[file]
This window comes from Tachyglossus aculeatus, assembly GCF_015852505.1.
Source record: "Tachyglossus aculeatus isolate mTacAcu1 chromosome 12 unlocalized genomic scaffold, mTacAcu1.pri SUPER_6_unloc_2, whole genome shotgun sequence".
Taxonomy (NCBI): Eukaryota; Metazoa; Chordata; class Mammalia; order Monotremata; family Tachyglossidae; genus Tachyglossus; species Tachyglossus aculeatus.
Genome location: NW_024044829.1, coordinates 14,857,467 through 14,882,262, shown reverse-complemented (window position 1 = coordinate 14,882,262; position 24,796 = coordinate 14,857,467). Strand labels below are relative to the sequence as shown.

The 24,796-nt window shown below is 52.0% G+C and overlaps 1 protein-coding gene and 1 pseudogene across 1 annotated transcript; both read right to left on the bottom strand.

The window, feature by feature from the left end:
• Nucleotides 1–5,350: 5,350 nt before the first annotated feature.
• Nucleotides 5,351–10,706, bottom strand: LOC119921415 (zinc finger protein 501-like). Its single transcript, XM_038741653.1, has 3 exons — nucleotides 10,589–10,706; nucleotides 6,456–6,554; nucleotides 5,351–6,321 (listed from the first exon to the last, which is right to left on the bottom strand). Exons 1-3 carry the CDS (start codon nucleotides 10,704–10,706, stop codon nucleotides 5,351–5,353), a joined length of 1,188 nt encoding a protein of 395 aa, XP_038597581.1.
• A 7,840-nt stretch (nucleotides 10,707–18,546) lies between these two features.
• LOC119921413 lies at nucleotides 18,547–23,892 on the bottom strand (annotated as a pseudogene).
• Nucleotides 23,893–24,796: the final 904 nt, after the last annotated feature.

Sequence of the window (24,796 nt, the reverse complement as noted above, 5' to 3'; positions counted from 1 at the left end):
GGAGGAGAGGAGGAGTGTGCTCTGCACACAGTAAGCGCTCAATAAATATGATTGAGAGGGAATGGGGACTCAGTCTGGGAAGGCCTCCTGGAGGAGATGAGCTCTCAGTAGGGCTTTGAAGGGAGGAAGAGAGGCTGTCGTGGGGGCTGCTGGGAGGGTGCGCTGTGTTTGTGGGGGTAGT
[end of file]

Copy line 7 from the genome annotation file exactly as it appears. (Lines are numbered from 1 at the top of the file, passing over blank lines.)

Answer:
• Nucleotides 1–5,350: 5,350 nt before the first annotated feature.